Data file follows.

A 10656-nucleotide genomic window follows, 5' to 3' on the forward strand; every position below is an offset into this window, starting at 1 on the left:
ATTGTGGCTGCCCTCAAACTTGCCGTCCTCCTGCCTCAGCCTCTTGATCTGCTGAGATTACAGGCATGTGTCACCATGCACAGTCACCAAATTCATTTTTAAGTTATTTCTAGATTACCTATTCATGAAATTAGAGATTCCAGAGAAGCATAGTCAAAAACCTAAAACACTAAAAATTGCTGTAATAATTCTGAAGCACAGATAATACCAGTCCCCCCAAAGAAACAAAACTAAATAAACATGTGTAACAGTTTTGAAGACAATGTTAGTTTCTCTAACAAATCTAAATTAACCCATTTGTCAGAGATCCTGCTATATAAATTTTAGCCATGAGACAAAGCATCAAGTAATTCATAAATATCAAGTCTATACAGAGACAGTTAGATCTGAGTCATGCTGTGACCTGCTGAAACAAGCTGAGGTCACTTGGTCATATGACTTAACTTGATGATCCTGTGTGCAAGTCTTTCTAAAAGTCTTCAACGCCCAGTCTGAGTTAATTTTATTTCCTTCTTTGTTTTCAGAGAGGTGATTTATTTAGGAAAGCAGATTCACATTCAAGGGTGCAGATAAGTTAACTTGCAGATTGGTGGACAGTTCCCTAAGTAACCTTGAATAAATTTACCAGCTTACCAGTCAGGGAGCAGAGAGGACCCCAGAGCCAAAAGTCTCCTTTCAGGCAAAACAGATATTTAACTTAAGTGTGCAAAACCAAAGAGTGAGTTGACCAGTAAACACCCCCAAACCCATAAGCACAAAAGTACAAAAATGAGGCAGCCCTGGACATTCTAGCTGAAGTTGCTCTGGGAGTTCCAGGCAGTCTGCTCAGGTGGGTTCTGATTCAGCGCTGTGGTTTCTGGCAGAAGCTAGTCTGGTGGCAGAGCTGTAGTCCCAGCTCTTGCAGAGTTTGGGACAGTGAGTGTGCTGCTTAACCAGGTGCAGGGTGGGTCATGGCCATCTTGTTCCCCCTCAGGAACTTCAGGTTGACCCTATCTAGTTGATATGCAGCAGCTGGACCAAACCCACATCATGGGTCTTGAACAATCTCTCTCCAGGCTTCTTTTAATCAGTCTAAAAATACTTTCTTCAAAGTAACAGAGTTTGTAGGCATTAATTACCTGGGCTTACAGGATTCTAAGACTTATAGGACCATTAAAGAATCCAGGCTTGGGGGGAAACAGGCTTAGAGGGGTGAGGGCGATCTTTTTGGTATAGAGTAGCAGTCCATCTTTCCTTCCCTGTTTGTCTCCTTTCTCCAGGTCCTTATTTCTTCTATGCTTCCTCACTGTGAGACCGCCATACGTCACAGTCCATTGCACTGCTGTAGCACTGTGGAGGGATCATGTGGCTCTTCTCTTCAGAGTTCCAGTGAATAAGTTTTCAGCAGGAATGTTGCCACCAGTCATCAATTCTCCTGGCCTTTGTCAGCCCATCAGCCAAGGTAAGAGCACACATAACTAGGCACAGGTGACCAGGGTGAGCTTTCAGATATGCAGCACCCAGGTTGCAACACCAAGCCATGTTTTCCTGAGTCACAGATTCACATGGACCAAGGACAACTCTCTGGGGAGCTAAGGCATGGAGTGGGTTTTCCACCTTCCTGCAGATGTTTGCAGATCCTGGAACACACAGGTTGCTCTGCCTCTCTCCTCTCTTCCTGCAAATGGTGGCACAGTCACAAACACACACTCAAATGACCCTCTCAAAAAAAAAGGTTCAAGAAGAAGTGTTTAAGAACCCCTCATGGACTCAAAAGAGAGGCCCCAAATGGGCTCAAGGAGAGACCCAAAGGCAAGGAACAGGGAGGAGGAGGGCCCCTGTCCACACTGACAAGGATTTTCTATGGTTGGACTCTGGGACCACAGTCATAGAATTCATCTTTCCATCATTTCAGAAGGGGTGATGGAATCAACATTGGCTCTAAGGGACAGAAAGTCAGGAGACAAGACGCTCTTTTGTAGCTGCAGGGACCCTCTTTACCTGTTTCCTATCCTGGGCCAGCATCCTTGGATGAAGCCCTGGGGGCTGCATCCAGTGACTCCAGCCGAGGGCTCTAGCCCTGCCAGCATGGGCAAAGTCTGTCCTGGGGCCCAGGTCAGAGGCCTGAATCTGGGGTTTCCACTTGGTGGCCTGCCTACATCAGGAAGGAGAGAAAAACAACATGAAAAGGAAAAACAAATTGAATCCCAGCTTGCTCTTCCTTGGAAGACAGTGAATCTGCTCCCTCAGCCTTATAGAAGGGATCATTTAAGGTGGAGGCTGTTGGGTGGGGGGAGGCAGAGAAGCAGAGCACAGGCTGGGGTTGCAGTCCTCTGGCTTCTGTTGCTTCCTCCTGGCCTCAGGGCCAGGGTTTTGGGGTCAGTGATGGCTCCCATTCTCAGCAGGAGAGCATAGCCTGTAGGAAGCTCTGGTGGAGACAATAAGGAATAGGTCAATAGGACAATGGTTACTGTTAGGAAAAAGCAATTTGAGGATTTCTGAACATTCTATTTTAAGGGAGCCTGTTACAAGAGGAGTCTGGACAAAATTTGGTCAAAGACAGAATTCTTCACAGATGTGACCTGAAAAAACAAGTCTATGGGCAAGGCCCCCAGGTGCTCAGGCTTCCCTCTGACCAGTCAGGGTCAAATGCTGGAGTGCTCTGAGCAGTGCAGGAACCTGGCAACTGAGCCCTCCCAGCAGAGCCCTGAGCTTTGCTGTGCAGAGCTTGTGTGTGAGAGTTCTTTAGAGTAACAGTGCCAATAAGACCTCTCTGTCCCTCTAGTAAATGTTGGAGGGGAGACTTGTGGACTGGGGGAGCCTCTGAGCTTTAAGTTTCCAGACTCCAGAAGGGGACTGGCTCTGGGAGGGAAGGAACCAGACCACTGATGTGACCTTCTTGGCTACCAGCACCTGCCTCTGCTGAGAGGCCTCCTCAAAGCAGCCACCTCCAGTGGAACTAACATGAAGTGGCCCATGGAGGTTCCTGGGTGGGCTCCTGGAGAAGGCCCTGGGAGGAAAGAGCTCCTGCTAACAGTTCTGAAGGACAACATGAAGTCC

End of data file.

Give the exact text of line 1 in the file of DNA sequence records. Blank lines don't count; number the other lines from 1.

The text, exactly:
A 10656-nucleotide genomic window follows, 5' to 3' on the forward strand; every position below is an offset into this window, starting at 1 on the left: